I believe in the Detroit Lions. This is often not something someone will readily admit. To be a Lions’ fan is to be in a chronic state of despair and disappointment. The Lions won three championships during the 1950’s when sock hops, jute boxes and malt shops were all at their zenith. The championship teams […]
I believe in the Detroit Lions.
This is often not something someone will readily admit. To be a Lions’ fan is to be in a chronic state of despair and disappointment.
The Lions won three championships during the 1950’s when sock hops, jute boxes and malt shops were all at their zenith. The championship teams were led by a plucky quarterback who often played exceptional on Sunday afternoon despite a hangover that would incapacitate a horse. Bobby Layne embodied the grit and valor of those 1950’s teams, even if Saturday nights were spent carousing with his good friend and drinking buddy—Mickey Mantle.
Following the team’s last championship in 1957, the Lions traded their star quarterback to the, then woeful, Pittsburgh Steelers. The trade angered Bobby and legend has it that he put a curse on the franchise saying that “Detroit will not win again for 50 years.” Now I have never been one to believe in sports curses. I believe it is often used as an excuse to explain away bad play and ineptitude on and off the field, however being a Lions’ fan has often made me rethink this logic.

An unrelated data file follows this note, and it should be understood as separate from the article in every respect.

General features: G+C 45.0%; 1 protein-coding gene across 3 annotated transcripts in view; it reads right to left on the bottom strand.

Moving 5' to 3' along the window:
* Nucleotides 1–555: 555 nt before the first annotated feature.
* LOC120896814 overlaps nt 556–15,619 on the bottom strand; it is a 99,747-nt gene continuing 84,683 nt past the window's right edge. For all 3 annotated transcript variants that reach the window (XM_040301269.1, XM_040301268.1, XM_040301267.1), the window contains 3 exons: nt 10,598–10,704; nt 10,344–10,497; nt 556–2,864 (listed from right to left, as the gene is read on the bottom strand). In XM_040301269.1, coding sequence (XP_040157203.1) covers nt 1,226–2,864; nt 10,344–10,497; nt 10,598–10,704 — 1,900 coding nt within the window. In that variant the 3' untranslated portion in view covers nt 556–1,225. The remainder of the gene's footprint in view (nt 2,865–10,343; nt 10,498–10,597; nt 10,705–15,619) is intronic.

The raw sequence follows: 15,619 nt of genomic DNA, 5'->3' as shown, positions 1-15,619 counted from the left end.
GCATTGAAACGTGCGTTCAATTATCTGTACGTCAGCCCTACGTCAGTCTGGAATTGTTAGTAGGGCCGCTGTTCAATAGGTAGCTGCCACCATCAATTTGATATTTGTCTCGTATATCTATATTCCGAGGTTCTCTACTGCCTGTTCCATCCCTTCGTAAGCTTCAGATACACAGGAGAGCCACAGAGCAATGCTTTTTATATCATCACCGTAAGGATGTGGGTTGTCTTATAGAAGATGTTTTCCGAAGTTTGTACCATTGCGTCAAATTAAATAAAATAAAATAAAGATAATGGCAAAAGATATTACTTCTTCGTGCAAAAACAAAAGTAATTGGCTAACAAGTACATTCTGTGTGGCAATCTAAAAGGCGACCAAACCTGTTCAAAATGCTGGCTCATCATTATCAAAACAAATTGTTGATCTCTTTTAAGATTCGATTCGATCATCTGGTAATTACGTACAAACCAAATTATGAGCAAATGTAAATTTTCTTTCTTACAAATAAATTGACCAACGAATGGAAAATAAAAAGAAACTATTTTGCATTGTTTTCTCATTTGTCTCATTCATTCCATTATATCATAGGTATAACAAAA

The Lions had the most dynamic and electrifying running back in the history of the NFL. Barry Sanders meandered his way through tackles the same way Mikhail Baryshnikov glided across the stage. At the top of his game Barry called it quits and never looked back. He cited the Lions inability to field a winning team as the reason for his premature retirement.
As great as Barry was on the field, he may have been a better soothsayer. Since his departure, the Lions have had one winning season and suffered the humiliation of being the only team to go winless through a 16-game season.
I have often wondered what it is like for fans of other teams. Are they excited on Sunday mornings? For me excitement takes a back seat to anxiety. Football Sundays are often filled with the feeling of knowing that something will go wrong in the game. It is just a matter of when.
Still, I stick it out with them. The colors of my wedding were Honolulu Blue and Silver. Despite now living in Florida, I regularly sport a Lions cap and t-shirt. The quizzical looks I get from people are often quite comical. I can almost read their minds, “How can he be a fan of THEM?”
I believe that the Detroit Lions have the best fans in sports. Teams with winning traditions are often said to have great fans. But to truly appreciate football, to truly be a fan, one has to root for a perennial loser.
People have always asked me why I never switched allegiances. For me, it is just not an option. A loyal fan must stick it out with his or her team through the best and the worst days, even when the worst greatly outweighs the best.
I believe in the Detroit Lions. I believe they will make it to a Super Bowl in my lifetime.
I believe in loyalty.
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